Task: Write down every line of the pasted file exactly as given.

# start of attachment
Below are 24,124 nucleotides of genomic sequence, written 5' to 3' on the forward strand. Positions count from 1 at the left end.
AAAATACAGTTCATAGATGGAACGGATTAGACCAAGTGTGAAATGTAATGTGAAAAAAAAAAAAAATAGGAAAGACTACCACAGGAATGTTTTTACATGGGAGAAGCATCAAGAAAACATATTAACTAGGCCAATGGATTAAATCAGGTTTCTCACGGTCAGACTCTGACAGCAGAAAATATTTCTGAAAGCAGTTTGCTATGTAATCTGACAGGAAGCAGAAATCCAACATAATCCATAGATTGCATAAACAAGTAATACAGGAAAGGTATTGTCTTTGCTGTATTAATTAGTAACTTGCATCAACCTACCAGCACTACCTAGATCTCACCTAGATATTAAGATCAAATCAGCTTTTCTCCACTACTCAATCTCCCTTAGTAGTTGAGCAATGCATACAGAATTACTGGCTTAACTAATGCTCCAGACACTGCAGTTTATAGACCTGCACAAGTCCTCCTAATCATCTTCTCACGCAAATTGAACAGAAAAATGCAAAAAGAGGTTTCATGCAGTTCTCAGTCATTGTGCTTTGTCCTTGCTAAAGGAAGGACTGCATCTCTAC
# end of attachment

Below are 24,124 nucleotides of genomic sequence, written 5' to 3' on the forward strand. Positions count from 1 at the left end.
AAAATACAGTTCATAGATGGAACGGATTAGACCAAGTGTGAAATGTAATGTGAAAAAAAAAAAAAATAGGAAAGACTACCACAGGAATGTTTTTACATGGGAGAAGCATCAAGAAAACATATTAACTAGGCCAATGGATTAAATCAGGTTTCTCACGGTCAGACTCTGACAGCAGAAAATATTTCTGAAAGCAGTTTGCTATGTAATCTGACAGGAAGCAGAAATCCAACATAATCCATAGATTGCATAAACAAGTAATACAGGAAAGGTATTGTCTTTGCTGTATTAATTAGTAACTTGCATCAACCTACCAGCACTACCTAGATCTCACCTAGATATTAAGATCAAATCAGCTTTTCTCCACTACTCAATCTCCCTTAGTAGTTGAGCAATGCATACAGAATTACTGGCTTAACTAATGCTCCAGACACTGCAGTTTATAGACCTGCACAAGTCCTCCTAATCATCTTCTCACGCAAATTGAACAGAAAAATGCAAAAAGAGGTTTCATGCAGTTCTCAGTCATTGTGCTTTGTCCTTGCTAAAGGAAGGACTGCATCTCTAC